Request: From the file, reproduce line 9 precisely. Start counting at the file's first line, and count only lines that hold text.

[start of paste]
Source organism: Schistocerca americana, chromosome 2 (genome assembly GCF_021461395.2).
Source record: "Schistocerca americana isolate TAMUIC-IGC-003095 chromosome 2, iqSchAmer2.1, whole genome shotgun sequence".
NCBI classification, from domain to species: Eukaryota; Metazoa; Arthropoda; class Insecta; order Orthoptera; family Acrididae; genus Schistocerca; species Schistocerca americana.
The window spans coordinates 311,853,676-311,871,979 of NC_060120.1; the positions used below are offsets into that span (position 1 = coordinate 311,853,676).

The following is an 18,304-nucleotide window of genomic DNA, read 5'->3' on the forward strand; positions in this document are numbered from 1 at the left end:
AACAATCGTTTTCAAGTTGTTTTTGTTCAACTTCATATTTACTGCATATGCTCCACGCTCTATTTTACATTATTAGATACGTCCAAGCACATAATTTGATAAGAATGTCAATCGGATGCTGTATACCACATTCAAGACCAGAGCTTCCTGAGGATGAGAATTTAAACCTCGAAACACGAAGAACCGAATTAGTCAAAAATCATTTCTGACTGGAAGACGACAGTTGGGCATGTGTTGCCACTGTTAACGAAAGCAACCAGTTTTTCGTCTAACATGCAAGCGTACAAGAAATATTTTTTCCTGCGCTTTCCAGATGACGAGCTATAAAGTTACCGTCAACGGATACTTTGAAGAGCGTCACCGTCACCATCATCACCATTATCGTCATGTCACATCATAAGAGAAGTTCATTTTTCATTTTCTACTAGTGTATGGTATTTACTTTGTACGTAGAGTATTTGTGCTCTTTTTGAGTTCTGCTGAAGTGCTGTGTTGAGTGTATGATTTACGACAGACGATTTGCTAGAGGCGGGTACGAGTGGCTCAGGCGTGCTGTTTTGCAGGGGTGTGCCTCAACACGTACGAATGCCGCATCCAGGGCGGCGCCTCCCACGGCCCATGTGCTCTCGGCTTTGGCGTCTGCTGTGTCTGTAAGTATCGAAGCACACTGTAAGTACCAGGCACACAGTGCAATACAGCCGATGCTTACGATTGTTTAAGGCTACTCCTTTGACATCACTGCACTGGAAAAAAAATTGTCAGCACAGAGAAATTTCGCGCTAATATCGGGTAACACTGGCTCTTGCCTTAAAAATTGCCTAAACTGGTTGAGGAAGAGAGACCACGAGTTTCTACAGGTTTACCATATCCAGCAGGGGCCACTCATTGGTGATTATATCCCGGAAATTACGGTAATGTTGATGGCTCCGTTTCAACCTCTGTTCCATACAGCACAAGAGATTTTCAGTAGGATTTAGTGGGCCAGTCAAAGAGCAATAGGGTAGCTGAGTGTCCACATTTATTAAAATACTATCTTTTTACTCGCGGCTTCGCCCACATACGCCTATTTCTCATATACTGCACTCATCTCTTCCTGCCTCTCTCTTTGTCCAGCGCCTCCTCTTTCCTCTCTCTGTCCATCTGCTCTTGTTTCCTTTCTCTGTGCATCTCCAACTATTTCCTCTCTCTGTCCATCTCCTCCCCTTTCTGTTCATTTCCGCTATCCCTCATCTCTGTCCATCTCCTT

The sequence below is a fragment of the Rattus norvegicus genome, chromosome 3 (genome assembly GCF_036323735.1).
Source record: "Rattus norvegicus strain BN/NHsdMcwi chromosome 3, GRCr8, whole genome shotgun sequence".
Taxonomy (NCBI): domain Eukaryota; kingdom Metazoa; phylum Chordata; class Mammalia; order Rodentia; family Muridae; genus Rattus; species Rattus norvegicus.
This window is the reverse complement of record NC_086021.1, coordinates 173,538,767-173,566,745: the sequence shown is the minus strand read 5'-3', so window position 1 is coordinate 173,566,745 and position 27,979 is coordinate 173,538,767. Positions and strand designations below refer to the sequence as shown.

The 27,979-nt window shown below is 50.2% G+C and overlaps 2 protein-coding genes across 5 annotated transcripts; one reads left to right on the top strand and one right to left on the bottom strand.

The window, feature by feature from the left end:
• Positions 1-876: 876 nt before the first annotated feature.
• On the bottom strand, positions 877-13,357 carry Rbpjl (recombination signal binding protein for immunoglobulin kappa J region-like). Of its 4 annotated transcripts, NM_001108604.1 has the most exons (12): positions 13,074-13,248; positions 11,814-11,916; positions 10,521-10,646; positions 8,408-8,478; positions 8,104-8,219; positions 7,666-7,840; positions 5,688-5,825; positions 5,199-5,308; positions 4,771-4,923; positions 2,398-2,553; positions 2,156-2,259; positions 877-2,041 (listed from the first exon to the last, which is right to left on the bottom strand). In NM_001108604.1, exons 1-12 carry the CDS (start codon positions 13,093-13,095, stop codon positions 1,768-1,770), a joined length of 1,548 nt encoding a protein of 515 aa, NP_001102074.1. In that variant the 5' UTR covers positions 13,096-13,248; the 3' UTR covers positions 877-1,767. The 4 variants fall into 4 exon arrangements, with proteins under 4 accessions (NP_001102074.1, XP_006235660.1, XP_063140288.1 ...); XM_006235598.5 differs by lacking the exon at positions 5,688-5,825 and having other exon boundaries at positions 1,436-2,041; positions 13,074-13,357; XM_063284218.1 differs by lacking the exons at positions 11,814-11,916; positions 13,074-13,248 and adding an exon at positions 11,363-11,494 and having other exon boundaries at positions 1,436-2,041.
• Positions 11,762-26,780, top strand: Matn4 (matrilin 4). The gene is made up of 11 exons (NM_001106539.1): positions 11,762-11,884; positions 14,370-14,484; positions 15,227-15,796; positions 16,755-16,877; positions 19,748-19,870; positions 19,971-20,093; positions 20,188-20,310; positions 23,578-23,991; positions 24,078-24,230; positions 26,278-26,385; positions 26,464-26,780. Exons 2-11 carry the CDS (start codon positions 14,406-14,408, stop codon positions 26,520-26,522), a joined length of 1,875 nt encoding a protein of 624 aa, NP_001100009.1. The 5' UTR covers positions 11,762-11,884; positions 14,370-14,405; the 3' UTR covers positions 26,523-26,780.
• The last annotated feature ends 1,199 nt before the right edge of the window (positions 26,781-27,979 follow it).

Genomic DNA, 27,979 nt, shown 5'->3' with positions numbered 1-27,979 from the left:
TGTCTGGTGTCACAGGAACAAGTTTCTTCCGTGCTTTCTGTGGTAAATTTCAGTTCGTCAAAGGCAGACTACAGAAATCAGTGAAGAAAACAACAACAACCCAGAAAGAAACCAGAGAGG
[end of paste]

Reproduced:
Taxonomy (NCBI): domain Eukaryota; kingdom Metazoa; phylum Chordata; class Mammalia; order Rodentia; family Muridae; genus Rattus; species Rattus norvegicus.